Figure 4. Immunolocalization of SpiCA3. Embedded cross-section of Stylophora pistillata tissues labeled by anti-SpiCA3. Panel (A) shows light transmission of the cross-section, (B) shows anti-SpiCA3 revealed by streptavidin AlexaFluor 568 secondary antibody that appears in orange (C) merges Panel (A and B). AEnd = Aboral Endoderm; CEct = Calcifying Ectoderm; Co = Coelenteron; m = Mesoglea; OEct = Oral Ectoderm; OEnd = Oral Endoderm; Sw = Seawater; Sk = Skeleton. The objective was 40× oil immersion.
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Figure 5. Protonography of the overexpressed recombinant SpiCA3 purified from the BL21 (DE3) cell extract using the His-select HF Nickel affinity column. The yellow band corresponds to the hydratase activity position on the gel. Lane 1, molecular markers; Lane 2, purified recombinant SpiCA3; Lane 3, commercial bovine CA used as positive control.
Figure 5. Protonography of the overexpressed recombinant SpiCA3 purified from the BL21 (DE3) cell extract using the His-select HF Nickel affinity column. The yellow band corresponds to the hydratase activity position on the gel. Lane 1, molecular markers; Lane 2, purified recombinant SpiCA3; Lane 3, commercial bovine CA used as positive control.
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Table 1. Kinetic parameters for the CO2 hydration reaction catalyzed by the human cytosolic α-hCA isozymes I-II, and the coral enzymes SpiCA1-3, at 20 °C and pH 7.5 in 10 mM HEPES buffer, and their inhibition data with acetazolamide (5-acetamido-1,3,4-thiadiazole-2-sulfonamide), a clinically used drug.
Table 1. Kinetic parameters for the CO2 hydration reaction catalyzed by the human cytosolic α-hCA isozymes I-II, and the coral enzymes SpiCA1-3, at 20 °C and pH 7.5 in 10 mM HEPES buffer, and their inhibition data with acetazolamide (5-acetamido-1,3,4-thiadiazole-2-sulfonamide), a clinically used drug.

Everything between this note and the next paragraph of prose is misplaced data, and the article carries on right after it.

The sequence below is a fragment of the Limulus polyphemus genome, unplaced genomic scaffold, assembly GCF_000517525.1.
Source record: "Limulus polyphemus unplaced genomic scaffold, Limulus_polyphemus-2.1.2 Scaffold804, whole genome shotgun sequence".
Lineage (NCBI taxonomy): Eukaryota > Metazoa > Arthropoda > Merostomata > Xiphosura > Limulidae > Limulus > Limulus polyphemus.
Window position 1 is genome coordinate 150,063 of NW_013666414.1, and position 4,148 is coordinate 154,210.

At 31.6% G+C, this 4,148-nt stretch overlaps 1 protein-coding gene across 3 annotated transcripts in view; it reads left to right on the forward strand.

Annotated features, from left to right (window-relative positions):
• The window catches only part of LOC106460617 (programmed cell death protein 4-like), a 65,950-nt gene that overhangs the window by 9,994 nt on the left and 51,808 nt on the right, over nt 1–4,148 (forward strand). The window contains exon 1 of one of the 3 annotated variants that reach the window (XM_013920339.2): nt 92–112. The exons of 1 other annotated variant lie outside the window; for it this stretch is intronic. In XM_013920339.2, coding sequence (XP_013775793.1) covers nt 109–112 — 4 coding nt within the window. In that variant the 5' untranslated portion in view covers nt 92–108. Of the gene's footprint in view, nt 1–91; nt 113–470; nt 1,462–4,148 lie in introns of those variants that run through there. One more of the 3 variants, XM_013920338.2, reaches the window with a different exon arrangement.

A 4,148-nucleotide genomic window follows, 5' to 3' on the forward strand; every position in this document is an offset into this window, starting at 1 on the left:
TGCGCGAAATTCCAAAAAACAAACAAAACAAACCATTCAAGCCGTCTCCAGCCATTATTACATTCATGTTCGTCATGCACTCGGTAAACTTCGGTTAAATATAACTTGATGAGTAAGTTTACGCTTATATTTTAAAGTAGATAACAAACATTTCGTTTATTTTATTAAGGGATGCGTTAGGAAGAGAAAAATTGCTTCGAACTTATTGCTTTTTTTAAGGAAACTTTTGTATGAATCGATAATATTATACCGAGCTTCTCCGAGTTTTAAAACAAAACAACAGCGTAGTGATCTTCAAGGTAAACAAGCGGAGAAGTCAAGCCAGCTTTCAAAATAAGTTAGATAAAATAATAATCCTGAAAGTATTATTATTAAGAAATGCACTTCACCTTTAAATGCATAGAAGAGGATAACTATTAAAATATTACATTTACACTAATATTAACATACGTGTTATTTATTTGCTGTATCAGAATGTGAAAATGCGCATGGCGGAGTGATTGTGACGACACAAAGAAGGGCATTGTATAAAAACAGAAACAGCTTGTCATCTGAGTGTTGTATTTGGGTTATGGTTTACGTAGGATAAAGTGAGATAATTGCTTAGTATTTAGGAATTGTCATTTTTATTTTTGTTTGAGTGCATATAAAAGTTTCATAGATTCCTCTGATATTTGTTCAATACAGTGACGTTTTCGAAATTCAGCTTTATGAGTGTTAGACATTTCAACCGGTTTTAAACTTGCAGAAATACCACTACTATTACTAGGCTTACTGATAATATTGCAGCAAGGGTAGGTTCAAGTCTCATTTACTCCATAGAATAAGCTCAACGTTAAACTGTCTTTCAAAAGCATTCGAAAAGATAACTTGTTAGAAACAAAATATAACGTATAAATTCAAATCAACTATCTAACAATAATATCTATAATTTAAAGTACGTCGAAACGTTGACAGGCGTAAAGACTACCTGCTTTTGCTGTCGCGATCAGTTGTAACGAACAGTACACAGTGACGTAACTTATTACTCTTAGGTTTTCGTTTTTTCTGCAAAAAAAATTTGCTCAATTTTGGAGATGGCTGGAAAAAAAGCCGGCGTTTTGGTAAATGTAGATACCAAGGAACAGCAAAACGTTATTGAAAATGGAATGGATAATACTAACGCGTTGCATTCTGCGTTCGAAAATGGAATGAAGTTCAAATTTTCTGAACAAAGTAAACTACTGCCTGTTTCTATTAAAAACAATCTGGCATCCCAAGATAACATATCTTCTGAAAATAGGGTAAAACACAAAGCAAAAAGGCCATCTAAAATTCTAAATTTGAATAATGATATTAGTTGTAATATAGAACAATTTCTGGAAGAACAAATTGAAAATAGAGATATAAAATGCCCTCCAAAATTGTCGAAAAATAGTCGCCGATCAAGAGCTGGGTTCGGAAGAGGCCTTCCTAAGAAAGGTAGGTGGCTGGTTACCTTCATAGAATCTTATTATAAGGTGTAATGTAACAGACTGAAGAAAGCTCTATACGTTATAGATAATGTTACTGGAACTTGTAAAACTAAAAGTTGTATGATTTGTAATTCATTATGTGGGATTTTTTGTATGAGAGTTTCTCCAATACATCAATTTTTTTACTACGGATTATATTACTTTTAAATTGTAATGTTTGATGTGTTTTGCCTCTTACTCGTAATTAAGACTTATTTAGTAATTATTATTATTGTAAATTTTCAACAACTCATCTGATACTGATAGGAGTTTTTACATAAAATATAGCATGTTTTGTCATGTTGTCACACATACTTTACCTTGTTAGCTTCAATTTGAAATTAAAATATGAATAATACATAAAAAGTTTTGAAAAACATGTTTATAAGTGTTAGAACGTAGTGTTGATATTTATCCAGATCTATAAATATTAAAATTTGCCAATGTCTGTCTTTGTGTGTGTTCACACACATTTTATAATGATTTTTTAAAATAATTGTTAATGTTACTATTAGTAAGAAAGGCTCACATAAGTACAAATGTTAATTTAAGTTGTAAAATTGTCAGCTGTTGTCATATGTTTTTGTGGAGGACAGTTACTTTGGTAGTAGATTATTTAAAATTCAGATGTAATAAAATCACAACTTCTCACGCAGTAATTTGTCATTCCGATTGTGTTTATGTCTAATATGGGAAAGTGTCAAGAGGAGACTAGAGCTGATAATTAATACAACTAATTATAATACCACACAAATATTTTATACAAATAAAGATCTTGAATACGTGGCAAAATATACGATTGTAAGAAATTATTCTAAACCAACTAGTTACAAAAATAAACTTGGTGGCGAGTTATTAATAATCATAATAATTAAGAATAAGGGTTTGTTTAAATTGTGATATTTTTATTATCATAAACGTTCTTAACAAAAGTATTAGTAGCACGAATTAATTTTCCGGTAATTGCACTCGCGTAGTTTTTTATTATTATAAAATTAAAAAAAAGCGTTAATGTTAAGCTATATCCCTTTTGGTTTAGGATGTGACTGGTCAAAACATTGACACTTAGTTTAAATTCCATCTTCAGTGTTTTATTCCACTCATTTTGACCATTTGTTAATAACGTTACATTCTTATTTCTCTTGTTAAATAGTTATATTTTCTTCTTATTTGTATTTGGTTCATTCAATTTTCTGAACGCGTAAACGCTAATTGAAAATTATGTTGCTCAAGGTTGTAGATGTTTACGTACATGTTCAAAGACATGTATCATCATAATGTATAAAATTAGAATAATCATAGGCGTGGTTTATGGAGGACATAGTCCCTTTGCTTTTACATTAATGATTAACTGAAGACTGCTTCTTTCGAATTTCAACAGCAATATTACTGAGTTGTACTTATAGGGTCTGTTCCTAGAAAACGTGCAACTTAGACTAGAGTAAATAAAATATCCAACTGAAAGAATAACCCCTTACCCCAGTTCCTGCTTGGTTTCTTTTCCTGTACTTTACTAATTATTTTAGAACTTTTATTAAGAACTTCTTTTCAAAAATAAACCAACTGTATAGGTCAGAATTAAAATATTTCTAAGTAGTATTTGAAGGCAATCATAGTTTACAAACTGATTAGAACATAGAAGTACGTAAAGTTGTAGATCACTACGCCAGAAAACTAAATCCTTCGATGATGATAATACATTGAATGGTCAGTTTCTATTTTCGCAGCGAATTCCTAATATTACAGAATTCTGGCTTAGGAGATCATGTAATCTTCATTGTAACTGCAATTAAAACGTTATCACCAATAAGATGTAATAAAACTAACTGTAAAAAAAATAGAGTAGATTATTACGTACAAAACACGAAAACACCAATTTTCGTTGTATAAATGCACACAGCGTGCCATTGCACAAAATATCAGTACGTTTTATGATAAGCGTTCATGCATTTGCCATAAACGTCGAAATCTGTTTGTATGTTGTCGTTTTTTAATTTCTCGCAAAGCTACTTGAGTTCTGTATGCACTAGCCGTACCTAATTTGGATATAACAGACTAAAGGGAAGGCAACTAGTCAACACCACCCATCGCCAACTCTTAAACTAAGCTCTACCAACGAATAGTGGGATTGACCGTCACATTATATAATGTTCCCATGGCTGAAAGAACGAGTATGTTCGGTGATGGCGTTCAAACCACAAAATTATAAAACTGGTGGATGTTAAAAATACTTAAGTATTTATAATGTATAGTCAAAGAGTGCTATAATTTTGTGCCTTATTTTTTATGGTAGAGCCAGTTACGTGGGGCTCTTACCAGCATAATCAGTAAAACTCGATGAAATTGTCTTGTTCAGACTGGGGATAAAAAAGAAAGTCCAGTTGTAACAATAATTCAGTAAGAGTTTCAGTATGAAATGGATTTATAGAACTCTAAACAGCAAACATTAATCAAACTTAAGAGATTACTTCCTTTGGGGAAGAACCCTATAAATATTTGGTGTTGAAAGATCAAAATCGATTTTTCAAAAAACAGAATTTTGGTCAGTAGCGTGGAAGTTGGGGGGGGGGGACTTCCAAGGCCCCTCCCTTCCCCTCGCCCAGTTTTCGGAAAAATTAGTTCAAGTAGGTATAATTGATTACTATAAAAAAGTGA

Isozyme Activity Levelkcat
(s−1)
Kcat/KM
(M−1 s−1)
KI (Acetazolamide)
(nM)
hCAIModerate2.0 × 1055.0 × 107250
hCAIIVery high1.4 × 1061.5 × 10812
SpiCA1Moderate3.1 × 1054.6 × 10716
SpiCA2High5.6 × 1058.3 × 10774
SpiCA3Very high1.6 × 1061.5 × 108737
Table 2. Inhibition constants of anionic inhibitors against isozymes hCA I, II and VI (human, α-CA class enzymes), and the CA from the coral Stylophora pistillata, SpiCA1–STPCA3, for the CO2 hydration reaction, at 20 °C [37].
Table 2. Inhibition constants of anionic inhibitors against isozymes hCA I, II and VI (human, α-CA class enzymes), and the CA from the coral Stylophora pistillata, SpiCA1–STPCA3, for the CO2 hydration reaction, at 20 °C [37].
InhibitorKI [mM] #
hCA I ahCA II aSpiCA1 bSpiCA2 bSpiCA3 c
F>300>3000.620.920.48
Cl62000.500.530.51
Br4630.00970.960.23
I0.3260.009033.00.56
CNO0.00070.030.590.692.41
SCN0.21.60.680.512.53
CN0.00050.020.580.860.050
N30.00121.50.524.680.080
HCO312850.457.810.40
CO32−15730.0100.245.66
NO37350.560.9912.8
NO28.4630.773.150.45
HS0.00060.040.583.940.34
HSO318890.410.435.20
SO42−63>2000.910.330.61
SnO32−0.570.83ntnt2.96
SeO42−118112ntnt5.14
TeO42−0.660.92ntnt>100
P2O74−25.848.5ntnt>100
V2O74−0.540.57ntnt>100
B4O72−0.640.95ntnt0.84
ReO40.110.75ntnt>100
RuO40.100.69ntnt0.76
S2O82−0.110.084ntnt>100
SeCN0.0850.086ntnt0.15
CS320.00870.0088ntnt0.47
Et2NCS20.000793.1ntnt0.044
Triflatentntntnt0.29
BF4>200>200>200>200>200
ClO4>200>200>200>200>200
FSO3ntntntnt0.55
NH(SO3)22−nt0.76ntnt0.48
H2NSO2NH20.311.130.0100.0570.0007
H2NSO3H0.0210.390.810.085>100
Ph-B(OH)258.623.10.680.081>100
Ph-AsO3H231.749.20.780.067>100
# Mean from three different assays. a Human recombinant isozyme, data from Reference [38] b Coral recombinant enzyme, data from Reference [26,27]. c This work. nt = not tested.